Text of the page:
Kickstarter Pays First Dividend to Shareholders
Kickstarter Breaks Unwritten Rule of Tech
In an industry known for innovation, one company is going for the tried and true.
In March, Kickstarter did something almost unheard of in the tech world: it paid a dividend to shareholders. According to a report from Bloomberg, the global crowdsourcing platform declared its first distribution. The total size of the payout was not disclosed. (Source: “Kickstarter Just Did Something Tech Startups Never Do: It Paid a Dividend,” Bloomberg, June 17, 2016.)
The move turns the traditional startup model on its head. Most businesspeople see profits and dividends as a good thing. In Silicon Valley, though, this is far from the case.
Venture capitalists (VCs) pressure startups to swing for homerun-like returns—prioritizing high-risk, high-reward moves over dull profitability. Earnings are plowed back into operations, with VCs hoping for a big payday when the company is acquired or goes public. The math is simple: a few companies will deliver huge payouts, while the rest will fail.
Kickstarter is an exception. The company shunned the initial public offering (IPO) and acquisition path from the beginning, opting instead to organize itself as a public benefit corporation. Executives have pledged not to use loopholes or other legal strategies to reduce their tax burden and promised to donate five percent of profits to charity.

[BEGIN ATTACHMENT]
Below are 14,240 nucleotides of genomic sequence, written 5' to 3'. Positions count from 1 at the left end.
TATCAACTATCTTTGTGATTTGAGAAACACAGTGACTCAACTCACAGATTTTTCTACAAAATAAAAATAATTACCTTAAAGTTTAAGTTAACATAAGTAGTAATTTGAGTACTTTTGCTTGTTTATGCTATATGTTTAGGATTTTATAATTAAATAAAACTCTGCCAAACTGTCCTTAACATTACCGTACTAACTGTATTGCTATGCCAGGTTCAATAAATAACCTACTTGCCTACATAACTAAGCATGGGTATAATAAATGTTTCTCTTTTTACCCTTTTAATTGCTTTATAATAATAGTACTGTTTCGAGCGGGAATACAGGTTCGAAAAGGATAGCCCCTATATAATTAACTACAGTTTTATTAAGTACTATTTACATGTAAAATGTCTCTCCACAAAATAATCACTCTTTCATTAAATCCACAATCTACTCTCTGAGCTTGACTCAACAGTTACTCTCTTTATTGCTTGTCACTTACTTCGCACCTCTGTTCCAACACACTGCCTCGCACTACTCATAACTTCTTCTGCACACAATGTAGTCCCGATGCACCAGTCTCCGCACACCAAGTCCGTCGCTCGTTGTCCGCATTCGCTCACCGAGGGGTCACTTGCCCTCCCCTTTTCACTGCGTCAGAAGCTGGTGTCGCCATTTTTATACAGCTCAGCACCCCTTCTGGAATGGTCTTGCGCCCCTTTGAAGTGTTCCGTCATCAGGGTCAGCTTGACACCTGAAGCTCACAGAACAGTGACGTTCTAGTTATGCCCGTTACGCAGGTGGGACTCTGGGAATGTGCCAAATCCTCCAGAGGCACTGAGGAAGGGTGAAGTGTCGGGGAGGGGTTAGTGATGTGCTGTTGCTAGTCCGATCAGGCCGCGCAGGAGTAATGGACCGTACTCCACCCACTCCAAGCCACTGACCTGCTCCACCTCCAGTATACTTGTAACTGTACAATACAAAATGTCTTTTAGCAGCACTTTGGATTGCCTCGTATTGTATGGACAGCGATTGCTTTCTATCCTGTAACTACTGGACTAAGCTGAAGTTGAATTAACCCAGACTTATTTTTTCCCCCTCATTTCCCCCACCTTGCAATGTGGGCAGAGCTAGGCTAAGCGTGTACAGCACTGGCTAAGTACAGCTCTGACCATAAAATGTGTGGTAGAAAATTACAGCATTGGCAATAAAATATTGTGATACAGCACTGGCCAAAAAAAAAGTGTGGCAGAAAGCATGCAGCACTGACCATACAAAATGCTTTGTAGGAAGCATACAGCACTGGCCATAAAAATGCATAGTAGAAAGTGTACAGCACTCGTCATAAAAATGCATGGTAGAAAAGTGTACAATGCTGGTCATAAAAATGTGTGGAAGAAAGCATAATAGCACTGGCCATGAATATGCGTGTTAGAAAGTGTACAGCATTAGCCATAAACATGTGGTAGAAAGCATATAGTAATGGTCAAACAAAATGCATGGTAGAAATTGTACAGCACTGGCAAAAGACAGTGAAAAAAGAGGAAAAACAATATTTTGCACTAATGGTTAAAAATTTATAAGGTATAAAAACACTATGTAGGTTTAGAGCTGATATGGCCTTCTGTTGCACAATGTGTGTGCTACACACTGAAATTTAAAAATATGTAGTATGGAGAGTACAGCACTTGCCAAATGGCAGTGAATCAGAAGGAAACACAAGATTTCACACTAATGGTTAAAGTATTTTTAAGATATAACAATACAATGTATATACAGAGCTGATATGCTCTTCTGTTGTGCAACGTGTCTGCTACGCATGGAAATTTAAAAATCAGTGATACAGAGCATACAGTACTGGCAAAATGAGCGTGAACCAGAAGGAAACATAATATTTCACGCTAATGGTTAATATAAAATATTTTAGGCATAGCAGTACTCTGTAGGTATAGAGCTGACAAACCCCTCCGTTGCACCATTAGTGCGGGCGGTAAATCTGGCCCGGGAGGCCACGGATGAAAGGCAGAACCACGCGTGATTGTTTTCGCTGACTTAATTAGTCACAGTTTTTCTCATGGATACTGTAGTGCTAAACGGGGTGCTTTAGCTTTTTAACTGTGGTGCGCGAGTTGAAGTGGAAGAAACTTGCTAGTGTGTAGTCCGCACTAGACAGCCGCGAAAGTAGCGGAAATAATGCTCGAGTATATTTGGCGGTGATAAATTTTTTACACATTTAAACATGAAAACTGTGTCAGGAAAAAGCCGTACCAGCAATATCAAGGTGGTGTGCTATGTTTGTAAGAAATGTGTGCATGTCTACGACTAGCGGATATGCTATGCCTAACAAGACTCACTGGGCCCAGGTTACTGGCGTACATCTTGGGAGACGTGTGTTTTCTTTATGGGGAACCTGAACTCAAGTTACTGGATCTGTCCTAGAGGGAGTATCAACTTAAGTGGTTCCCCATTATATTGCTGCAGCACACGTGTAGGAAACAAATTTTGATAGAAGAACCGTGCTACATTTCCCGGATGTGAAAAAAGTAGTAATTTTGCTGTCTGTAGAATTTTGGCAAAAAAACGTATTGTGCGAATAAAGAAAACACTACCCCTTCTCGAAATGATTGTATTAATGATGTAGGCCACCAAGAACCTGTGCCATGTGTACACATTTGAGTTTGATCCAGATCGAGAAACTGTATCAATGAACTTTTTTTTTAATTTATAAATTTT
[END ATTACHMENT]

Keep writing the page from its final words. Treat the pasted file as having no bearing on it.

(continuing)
Without an obvious exit strategy, Kickstarter needed a new method to reward investors. The dividend seemed obvious. Given the business has become enormously profitable, distributions make a lot more sense than the all-or-nothing IPO route.
In Silicon Valley, the question now is whether the Kickstarter model will be adopted by other startups.
Investors are skeptical. VCs require a few outsized successes to make up for the large number of failures. Few companies can generate the returns needed through small, stodgy dividends.
Others, though, see potential. Earlier this week, Dropbox CEO Drew Houston told Bloomberg, “we are entering the post-Unicorn era”—a period of time where tech startups achieved $1.0-billion-plus valuations virtually overnight. He recommends tech executives create sustainable businesses as venture capital and other sources of private-market funding dry up. (Source: “Dropbox CEO Pushes Toward Profitability in a ‘Post-Unicorn Era’,” Bloomberg, June 14, 2016.)
In this scenario, Kickstarter might have the right idea: stay healthy, don’t worry about growth for the sake of growth, and reward shareholders with steady, reliable dividends. The model won’t put you on the front page of Fortune magazine, but it could become more popular in the years ahead.